nightsky1I was relaxed as I beheld the beautiful night sky---the moon & the stars. It seemed as if they all were thanking me for not polluting their space with smoke. I never before reflected on the fact that my smoking was polluting God's beautiful earth.
Thanks---I can't say thank you too often---to all who have reached out to me. This is a chain of grace that grows stronger every day."
Thank you again, Maggie, for allowing me to share your poetic post.

Thursday, May 28, 2009

You Think I'm Crazy, Don't You? Meet Some More Whackos…

 I’ve begun posting on a very popular “Smoking Cessation” forum.

insane I espouse the contention stated in the title of this blog and my comments are ignored by everyone but a couple of other loonies that share my conviction.  I’m not sure if they don’t believe me or they just don’t want to let go of the myth; after all, the myth (”Everyone knows how hard it is to quit smoking”) provides them an excuse if they fail. If they fail at something that’s easy they’re left with the reality that a) they’re a wuss, and b) they’d rather play Russian Roulette with heart disease or lung cancer than quit smoking.

In order to bolster my credibility and further convince you that quitting can be easy, I’ve enlisted the help of some others who’ve discovered “the truth”. Read what they have to say about their quitting experiences and please stop calling me names behind my back!

“No withdrawal pangs, just a feeling of relief that I didn’t have to smoke any more, and that it wasn’t going to be hard at all. All the smoking triggers that I worried about — car trips, after meals, phone calls, stressful times at work or at home, leaving work and lighting up, having a beer at the bar — none of those things triggered the urge. The urge is gone.”

“Any slight twinge I felt would be welcomed as a healing pain. Tobacco companies have spent Hundreds of Millions of Dollars to CONVINCE you that quitting is hard, uncomfortable, and torture. My healing pains were very slight, short lived, and welcomed after I understood the mental score. I no longer smoke and life is TRULY improved. I know it is scary to picture yourself as a non-smoker attending the usual smoking occasion (pubs, socializing, lunch breaks, relaxing, etc). But, trust me, you do not have to suffer a slow death to enjoy normal life. EVERYTHING is better without nicotine and tobacco, EVERYTHING.”

“Easy as pie!”

“It really is easy, I have not gained any weight, I was not evil, it really went smooth, I promise.”

“The hardest part was before I quit, of being afraid to quit. The quitting wasn’t even hard, in fact, it gets more joyful every day that passes, unlike when I quit before. I was slightly physically uncomfortable for about 2 days (similar to that feeling of getting a cold) then it was gone. It’s been over a month now and to be honest, I don’t know exactly how long because I haven’t counted and I don’t really care, there’s no struggle or internal strife or the need for a “reward” by celebrating anniversaries or whatever. It’s just done. It’s like I never smoked. And it had been 15 YEARS of smoking and being convinced that I would smoke till the day I died!”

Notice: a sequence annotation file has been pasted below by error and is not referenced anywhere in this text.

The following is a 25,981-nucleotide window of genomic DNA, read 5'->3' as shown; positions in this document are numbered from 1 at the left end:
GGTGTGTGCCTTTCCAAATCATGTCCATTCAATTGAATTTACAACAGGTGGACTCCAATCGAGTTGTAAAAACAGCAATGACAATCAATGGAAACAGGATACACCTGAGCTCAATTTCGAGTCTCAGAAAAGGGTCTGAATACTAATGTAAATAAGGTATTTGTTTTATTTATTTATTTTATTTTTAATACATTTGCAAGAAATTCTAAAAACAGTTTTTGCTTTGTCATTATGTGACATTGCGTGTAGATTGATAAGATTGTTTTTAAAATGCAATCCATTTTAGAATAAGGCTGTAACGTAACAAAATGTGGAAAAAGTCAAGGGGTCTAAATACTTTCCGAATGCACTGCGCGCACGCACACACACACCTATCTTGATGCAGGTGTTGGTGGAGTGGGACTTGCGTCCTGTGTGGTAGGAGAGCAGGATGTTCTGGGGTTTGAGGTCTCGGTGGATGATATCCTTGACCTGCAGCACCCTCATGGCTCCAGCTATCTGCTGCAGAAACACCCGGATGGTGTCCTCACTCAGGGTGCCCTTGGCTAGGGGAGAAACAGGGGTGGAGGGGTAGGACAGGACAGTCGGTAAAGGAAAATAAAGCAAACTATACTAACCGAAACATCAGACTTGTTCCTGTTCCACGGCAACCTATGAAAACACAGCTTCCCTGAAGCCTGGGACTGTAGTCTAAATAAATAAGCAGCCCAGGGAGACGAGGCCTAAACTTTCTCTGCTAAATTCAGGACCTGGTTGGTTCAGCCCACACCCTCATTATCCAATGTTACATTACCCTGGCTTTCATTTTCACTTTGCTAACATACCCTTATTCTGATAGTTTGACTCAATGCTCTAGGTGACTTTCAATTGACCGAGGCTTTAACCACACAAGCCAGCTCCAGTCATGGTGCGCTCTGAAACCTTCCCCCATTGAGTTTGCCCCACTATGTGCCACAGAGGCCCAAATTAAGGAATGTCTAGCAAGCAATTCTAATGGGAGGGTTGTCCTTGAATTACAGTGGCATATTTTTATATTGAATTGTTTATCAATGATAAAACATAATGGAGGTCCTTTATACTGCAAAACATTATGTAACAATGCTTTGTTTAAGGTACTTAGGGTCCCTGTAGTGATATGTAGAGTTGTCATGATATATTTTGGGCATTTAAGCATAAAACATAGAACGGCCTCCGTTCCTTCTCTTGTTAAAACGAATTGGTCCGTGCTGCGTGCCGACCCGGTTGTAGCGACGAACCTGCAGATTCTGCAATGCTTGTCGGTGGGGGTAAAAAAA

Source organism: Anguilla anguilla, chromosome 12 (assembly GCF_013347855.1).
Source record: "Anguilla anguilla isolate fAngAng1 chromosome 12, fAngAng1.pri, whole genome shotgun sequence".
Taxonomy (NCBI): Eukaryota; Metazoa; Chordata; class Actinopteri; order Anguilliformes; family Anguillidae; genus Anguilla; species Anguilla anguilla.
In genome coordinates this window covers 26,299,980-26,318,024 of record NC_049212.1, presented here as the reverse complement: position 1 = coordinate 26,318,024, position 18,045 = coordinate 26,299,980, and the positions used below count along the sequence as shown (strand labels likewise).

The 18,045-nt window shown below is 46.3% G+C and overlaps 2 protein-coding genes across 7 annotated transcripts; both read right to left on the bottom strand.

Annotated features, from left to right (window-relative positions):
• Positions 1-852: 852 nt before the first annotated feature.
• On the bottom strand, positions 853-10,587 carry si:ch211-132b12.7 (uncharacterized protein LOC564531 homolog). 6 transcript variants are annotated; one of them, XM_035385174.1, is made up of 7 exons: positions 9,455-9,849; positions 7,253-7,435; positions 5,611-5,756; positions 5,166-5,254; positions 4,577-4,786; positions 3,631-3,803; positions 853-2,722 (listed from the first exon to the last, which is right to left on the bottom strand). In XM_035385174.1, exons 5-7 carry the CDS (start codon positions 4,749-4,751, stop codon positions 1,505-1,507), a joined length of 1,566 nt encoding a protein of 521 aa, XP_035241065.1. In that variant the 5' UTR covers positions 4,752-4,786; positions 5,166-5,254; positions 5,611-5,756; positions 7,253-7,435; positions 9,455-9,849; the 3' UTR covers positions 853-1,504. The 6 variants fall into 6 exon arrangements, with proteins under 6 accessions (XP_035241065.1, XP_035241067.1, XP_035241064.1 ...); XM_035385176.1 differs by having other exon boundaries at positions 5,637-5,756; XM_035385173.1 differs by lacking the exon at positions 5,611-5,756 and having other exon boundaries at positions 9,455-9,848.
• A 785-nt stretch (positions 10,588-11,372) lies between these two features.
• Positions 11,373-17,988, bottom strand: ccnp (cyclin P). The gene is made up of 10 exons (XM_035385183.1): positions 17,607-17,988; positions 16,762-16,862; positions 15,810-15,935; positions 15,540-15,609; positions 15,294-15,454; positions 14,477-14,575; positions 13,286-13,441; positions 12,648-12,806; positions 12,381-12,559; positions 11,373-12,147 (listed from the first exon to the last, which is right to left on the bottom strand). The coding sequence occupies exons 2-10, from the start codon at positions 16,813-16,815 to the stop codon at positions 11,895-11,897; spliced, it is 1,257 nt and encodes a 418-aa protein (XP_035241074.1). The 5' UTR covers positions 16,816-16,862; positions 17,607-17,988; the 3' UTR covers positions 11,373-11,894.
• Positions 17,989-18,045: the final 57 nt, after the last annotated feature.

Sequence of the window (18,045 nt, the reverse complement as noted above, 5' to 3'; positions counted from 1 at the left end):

“I crushed any remaining cigarettes in the pack and threw them out. I just plain stopped smoking. That was 15 months ago. No withdrawal. No cravings. You can be around smokers and not want one. Simply seeing cigarettes or smelling them doesn’t make you want them.”

These snippets were taken from reviews on of Allen Carr’s “The Easy Way To Stop Smoking”. If you need more convincing that it’s easy to quit smoking there are several hundred more testimonials here:

Book Revues on Amazon

Tuesday, May 26, 2009

5 Lame Excuses Smokers Give For Lighting Up

slash I smoked cigarettes for a lot of years, more than I can bring myself to admit to. So when it comes to giving reasons, or should I say “making excuses” for continuing to suffocate myself, I am a pro.

I’ve met smokers who claim not to believe the overwhelming evidence that smoking is hazardous to your health. There are some that believe it but are willing to risk painful death rather than quit. And there are smokers who just don’t ever think of such things; Mammy, Pappy, Gramps and Uncle Bubba all smoke so why shouldn’t they? But these people are rare.

The vast majority of smokers realize they are using a six-shooter with three bullets chambered

…to play Russian Roulette. But when asked (by others or by
themselves) why they continue this dangerous game they give reasons like, “It relaxes me” or “Because Uncle Bubba, Gramps, Mammy and Pappy do.” The word “reason” implies honesty, facts and rationality. None of those are characteristics of the explanations smokers offer for continuing their habits; what they call “reasons” are actually “excuses.”